For 3D printers like the Ender 3 V2, you can directly buy the entire BLTouch kit. It comes with the sensor itself, the required mounting hardware, and the wiring to attach the sensor to the tool head. Attach the sensor to the tool head using the provided mount and then use the wires to connect it to the 3D printer’s mainboard.
Make sure to remove the original Z endstop as well, as you won’t need it anymore.
2. Firmware update
Download and install the Marlin Firmware by Jyers on your V2. It is specifically configured for using BLTouch with the Creality Ender 3 V2 and comes with many smart functions.
3. Setting XY offsets
Offsets are used to determine the BLTouch’s pushpin position relative to the 3D printer nozzle.
Once you boot up the Ender 3 V2, set the X and Y offsets under the Advanced section.
The X offset is the distance between the pushpin and the nozzle along the X-axis. Similarly, the Y offset is the distance between those two along the Y-axis.
Measure these offsets using a ruler and note down the values. It’s okay if they are approximately right. Enter the measured values as a negative value (e.g. -40 and -10 if you measured 40mm and 10mm) in the X offset and the Y offset sections and save the settings.
4. Setting Z offset
Since we removed the Z end stop, we have to configure the BLTouch to home the Z-axis too. You’ll notice that when you home the 3D printer now, there’s a considerable gap between the nozzle and the build plate. We have to correct for the new distance between the BLTouch probe and the nozzle.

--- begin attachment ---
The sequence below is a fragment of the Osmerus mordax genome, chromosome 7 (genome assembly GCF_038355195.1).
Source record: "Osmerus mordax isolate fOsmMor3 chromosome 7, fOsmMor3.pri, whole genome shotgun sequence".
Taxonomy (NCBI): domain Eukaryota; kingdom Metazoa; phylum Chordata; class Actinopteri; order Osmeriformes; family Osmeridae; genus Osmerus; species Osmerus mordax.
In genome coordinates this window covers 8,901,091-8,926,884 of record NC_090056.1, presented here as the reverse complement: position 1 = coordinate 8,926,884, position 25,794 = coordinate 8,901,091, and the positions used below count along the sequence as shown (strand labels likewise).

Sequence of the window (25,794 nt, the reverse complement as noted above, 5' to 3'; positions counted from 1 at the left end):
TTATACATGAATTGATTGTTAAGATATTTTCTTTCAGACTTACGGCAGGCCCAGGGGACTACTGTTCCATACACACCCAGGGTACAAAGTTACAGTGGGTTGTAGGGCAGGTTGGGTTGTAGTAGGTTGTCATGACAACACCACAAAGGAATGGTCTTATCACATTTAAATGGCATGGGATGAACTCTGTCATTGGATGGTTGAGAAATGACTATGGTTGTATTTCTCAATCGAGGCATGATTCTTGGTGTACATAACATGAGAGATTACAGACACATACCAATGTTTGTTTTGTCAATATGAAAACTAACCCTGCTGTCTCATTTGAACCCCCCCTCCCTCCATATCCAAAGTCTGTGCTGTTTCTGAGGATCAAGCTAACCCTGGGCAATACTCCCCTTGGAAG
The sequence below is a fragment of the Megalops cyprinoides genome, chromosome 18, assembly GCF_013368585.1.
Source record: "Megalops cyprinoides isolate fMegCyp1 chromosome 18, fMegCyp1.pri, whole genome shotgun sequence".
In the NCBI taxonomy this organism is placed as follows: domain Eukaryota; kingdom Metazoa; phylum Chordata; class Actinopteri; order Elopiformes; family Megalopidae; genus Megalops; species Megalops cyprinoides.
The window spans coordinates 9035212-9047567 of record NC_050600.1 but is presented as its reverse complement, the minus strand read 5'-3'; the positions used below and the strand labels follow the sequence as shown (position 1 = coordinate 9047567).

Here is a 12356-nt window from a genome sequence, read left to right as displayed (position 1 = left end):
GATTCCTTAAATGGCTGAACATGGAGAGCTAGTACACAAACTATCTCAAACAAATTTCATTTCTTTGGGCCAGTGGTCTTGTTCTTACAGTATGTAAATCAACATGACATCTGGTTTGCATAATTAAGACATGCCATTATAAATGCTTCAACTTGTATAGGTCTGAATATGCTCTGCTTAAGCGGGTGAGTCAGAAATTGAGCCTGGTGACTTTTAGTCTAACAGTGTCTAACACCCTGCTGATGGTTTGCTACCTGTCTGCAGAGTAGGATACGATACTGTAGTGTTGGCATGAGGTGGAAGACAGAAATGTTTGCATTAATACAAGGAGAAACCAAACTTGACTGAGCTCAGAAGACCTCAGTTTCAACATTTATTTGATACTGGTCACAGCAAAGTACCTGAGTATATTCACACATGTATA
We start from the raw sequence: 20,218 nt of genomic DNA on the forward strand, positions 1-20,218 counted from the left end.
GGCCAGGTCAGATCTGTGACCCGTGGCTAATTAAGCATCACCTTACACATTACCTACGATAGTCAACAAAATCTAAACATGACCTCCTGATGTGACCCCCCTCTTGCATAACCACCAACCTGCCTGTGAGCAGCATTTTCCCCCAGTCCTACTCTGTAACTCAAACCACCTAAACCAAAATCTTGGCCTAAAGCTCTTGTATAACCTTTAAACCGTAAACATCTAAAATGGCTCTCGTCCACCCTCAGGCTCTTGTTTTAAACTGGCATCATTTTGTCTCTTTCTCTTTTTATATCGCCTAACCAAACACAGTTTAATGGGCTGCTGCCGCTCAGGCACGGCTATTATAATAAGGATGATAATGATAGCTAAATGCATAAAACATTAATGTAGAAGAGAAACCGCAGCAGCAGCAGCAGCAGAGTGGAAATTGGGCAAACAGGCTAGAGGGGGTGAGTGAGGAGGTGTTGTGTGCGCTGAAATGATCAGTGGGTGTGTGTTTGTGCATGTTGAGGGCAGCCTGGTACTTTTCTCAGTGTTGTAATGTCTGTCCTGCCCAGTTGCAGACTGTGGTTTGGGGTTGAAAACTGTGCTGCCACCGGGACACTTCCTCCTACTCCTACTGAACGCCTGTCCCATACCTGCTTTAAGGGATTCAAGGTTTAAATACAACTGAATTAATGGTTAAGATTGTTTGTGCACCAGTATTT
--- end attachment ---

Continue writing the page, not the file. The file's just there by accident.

To do this, we recommend 3D Printscape’s video on setting the Z offset correctly on the Ender 3.
Now that we’ve configured the hardware and the firmware, all that remains is to configure the slicer. As the bed leveling is carried out at the start of every print, we need to modify the start gcode for the V2 in our slicer.
Suppose you’re using Cura, head over to the Machine Settings tab. Enter the “M420 S1” command after the “G28” line. It will initiate the mesh bed leveling once all the axes are homed. That’s it. Chuck (CHEP) has a great YouTube video detailing all these steps for the Ender 3 V2.
The BLTouch push pin won’t deploy
Check for any dirt or grime on the push pin or inside the sensor itself. If there’s any, clean the dirt and try again.
Another reason might be a weak magnetic force between the push pin and the solenoid. Adjust the magnetic control knob on the top of the sensor in small steps, using an Allen key, and see that fixed the issue.
My BLTouch LED light keeps on blinking
The BLTouch’s red light will blink when it is unable to successfully self-test. A failing self-test is typically caused by a wiring issue (for example, reversed black/white wiring), or if the push pin fails to deploy.